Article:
In terms of the impact of Volt on the automobile industry, I think you’ll see lithium-ion technology filter out to the rest of the industry, even to our competitors who initially said it wouldn’t work. I think they’ve figured out that we may well be onto a winning formula here, with 40 miles of driving powered by electricity from a battery and a small engine — powered by gasoline or E85 — to create additional electricity to power the vehicle for several hundred additional miles. I suspect most of our competitors will have vehicles with technology similar to the Volt within four or five years.
What does that mean for society at large? I think it can have an enormous benefit. Our statistics show that 78 percent of Americans drive 40 miles a day or less. That means that nearly 80 percent of Americans can commute powered by electricity from the grid, never using a drop of gas.
When we achieve substantial production, and if our competitors do as well, and the public takes to this new way of driving — and there’s no doubt in my mind they will — we will drastically reduce gasoline and/or diesel consumption and we will simultaneously be drastically reducing our dependency on oil. This puts the country in a much more comfortable place geopolitically and also helps the environment. So at this point, I think it’s very hard to overestimate the importance of the Volt for GM, for the industry and for society in general.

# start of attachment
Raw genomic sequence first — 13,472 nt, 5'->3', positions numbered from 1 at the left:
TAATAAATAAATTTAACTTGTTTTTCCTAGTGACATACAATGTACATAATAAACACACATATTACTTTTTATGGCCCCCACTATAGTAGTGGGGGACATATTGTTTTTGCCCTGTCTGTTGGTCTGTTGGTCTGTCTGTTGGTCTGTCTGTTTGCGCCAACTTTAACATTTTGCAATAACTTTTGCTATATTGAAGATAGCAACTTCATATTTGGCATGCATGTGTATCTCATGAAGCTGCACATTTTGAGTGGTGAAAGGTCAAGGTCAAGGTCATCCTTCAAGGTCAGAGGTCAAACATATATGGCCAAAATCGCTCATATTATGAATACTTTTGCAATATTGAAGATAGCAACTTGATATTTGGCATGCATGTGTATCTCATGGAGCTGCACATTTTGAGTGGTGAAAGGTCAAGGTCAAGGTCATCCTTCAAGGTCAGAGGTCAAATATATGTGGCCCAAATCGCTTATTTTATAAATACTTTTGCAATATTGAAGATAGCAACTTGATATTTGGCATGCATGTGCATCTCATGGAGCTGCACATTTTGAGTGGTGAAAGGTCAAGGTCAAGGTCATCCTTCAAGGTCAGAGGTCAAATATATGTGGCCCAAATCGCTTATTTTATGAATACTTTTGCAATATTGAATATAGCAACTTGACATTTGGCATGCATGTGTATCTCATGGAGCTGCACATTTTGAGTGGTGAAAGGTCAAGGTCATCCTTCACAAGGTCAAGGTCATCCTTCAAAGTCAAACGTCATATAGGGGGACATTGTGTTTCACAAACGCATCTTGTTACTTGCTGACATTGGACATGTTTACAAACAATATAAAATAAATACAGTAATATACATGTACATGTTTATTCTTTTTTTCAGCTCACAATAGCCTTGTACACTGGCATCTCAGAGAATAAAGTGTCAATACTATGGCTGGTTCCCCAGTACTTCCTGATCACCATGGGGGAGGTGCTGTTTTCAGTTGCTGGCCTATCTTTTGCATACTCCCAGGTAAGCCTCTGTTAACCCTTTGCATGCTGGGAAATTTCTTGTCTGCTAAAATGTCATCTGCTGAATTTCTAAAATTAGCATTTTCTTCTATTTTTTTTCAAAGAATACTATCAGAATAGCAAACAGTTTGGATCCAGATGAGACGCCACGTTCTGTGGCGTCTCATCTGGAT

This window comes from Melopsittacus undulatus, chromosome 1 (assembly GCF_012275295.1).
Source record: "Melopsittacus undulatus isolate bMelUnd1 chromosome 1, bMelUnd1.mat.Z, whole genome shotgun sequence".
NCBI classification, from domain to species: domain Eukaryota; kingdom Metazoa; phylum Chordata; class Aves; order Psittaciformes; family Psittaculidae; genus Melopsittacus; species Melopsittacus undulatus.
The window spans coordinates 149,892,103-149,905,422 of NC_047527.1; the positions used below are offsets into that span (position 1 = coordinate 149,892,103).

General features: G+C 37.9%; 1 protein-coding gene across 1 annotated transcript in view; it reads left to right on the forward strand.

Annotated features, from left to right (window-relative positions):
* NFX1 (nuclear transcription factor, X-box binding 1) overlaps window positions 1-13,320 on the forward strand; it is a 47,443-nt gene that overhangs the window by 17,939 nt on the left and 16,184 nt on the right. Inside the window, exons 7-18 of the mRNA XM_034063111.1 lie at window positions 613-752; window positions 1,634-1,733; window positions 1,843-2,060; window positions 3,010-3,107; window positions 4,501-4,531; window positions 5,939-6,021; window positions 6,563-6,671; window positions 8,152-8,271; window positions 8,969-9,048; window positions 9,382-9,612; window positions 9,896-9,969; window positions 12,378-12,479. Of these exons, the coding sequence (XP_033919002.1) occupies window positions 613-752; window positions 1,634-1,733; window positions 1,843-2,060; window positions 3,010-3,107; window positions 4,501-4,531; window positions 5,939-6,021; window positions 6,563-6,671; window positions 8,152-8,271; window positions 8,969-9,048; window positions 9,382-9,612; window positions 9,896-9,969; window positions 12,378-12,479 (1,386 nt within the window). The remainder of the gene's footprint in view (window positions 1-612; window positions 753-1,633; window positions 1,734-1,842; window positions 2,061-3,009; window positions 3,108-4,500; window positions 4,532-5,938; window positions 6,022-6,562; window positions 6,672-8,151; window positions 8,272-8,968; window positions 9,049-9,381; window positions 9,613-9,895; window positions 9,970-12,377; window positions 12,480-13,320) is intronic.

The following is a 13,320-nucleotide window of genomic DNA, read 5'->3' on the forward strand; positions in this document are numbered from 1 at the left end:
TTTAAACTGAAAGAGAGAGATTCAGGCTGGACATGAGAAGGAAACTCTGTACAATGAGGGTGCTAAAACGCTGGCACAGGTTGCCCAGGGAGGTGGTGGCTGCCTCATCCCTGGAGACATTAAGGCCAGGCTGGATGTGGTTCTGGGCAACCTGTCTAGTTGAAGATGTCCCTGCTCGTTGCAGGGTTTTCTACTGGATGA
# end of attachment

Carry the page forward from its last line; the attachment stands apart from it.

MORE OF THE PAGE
The production version of the Volt represents our progress, and our commitment to seeing that all become a reality in short order. We’d like nothing more than to see everyone drive a Volt and stop going to the gas pump so often to fill up on ever-more-expensive fuel imported from an ever-more-unstable part of the world.
With the Volt, you go home, you plug it in, and you’re done. And for roughly 80 cents’ worth of electricity, you’ve got a fully-charged battery, ready to take on another forty miles of gas-free and tailpipe-emission-free driving. If that’s greenwashing, then come on in — the water’s fine.